Anti-Comparative Advantage: A Puzzle in U.S.-China Bilateral Trade
HKIMR Working Paper No.09/2015
29 Pages Posted: 11 Apr 2015
Date Written: April 10, 2015
From 1992 to 2011, the total trade volume between the U.S. and China increased by 25 times, and China’s share in U.S. total imports increased from 5% to 20%. However, the U.S.’s share in China’s total imports dropped from 11% to 8% in the same period. In the major categories of U.S. exports to China, waste & scrap increased from 744 million dollars in 2000 to 7,562 million dollars in 2008, rising 916% times and becoming the no.1 product that the U.S exports to China. It is important to understand what explains these structural changes, and to ask whether the principle of comparative advantage determines the structure of U.S.-China bilateral trade. Interestingly, we find an "Anti-Comparative Advantage" puzzle: the U.S. exports less to China in sectors where it has greater comparative advantage, while China exports more to the U.S. in its sectors with greater comparative advantage. To further study this issue, we extend Eaton-Kortum model of bilateral trade to multiple sectors and test it empirically using US and China trade data. We find that after controlling for the importer’s demand, trade costs and factor intensities, etc., comparative advantage cannot explain U.S.-China bilateral trade flows. The puzzle survives various robustness checks.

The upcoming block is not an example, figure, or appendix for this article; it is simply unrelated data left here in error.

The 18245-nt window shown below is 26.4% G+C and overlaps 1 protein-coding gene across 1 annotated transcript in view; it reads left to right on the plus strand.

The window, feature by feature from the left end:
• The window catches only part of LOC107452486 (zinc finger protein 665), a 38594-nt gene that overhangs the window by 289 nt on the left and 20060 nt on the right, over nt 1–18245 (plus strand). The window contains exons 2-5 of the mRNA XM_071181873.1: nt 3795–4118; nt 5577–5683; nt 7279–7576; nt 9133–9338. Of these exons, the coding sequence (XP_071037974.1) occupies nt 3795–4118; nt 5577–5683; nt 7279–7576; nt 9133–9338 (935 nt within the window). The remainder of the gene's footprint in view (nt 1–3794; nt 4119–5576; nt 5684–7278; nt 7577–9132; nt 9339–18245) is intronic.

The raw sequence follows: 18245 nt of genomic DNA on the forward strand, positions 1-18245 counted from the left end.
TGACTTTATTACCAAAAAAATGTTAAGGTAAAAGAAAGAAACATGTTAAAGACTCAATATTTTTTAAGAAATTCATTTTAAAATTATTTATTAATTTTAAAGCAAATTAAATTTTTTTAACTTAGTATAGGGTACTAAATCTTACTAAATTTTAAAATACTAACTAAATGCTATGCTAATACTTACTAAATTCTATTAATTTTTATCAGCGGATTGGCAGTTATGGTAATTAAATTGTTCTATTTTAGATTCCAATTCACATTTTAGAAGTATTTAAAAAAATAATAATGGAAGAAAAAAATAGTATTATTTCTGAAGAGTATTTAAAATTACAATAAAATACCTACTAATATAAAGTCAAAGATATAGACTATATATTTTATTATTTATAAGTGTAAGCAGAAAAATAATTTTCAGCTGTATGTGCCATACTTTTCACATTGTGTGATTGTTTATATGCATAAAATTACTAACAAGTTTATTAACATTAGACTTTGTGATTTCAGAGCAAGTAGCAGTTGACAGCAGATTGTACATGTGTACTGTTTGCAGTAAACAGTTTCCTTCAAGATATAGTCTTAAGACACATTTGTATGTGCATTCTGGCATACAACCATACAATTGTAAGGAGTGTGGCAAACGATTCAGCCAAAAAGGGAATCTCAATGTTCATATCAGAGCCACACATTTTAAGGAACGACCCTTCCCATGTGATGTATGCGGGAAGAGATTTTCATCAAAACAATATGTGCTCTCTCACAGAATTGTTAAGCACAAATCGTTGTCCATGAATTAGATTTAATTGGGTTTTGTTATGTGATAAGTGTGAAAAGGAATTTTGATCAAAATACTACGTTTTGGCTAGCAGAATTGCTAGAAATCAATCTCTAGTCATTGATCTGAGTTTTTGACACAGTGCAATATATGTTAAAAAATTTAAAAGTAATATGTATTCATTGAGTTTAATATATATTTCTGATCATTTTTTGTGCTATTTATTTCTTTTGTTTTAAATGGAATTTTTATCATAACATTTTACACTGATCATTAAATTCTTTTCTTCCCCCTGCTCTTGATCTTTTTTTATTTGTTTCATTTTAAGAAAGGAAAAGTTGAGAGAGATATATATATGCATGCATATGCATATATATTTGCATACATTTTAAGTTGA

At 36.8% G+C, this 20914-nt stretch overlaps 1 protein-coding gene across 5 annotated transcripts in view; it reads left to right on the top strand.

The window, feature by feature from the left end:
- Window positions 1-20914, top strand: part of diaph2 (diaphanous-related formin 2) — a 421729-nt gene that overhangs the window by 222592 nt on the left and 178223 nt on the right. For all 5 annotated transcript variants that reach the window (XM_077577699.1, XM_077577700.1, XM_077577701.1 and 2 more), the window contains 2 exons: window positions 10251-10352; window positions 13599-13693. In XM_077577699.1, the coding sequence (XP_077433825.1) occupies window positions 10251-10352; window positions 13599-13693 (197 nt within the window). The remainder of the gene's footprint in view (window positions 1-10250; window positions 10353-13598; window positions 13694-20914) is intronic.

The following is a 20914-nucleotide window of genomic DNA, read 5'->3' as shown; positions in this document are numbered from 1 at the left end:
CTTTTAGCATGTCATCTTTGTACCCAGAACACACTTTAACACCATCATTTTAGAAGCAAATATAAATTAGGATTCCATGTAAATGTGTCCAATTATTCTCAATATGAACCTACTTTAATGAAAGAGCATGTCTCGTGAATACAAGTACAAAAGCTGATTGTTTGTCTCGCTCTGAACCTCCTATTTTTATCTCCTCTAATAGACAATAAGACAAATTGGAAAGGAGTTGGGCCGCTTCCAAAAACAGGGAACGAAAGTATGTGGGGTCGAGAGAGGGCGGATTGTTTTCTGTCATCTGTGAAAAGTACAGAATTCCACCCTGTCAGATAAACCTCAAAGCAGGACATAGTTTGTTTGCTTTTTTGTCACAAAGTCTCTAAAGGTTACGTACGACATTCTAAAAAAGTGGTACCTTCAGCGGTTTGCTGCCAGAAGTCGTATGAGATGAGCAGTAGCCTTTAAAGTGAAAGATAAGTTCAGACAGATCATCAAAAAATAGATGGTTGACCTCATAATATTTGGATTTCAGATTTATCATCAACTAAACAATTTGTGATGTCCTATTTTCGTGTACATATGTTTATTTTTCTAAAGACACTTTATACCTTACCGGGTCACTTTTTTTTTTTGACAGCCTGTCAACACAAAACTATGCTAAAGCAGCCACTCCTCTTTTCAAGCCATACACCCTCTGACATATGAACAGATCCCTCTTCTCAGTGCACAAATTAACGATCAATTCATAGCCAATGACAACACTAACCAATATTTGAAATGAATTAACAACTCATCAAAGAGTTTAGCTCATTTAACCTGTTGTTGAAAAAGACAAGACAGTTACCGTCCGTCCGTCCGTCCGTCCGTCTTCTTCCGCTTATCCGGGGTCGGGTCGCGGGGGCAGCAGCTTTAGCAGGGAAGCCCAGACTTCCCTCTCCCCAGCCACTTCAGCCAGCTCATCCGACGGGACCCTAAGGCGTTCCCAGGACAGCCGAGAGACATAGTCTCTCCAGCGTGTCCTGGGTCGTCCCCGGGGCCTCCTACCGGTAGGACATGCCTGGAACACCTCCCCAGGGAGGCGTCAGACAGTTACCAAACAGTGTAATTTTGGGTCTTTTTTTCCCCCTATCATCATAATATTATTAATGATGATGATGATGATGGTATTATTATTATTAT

JEL Classification: F11, F14, F15
Suggested Citation: Suggested Citation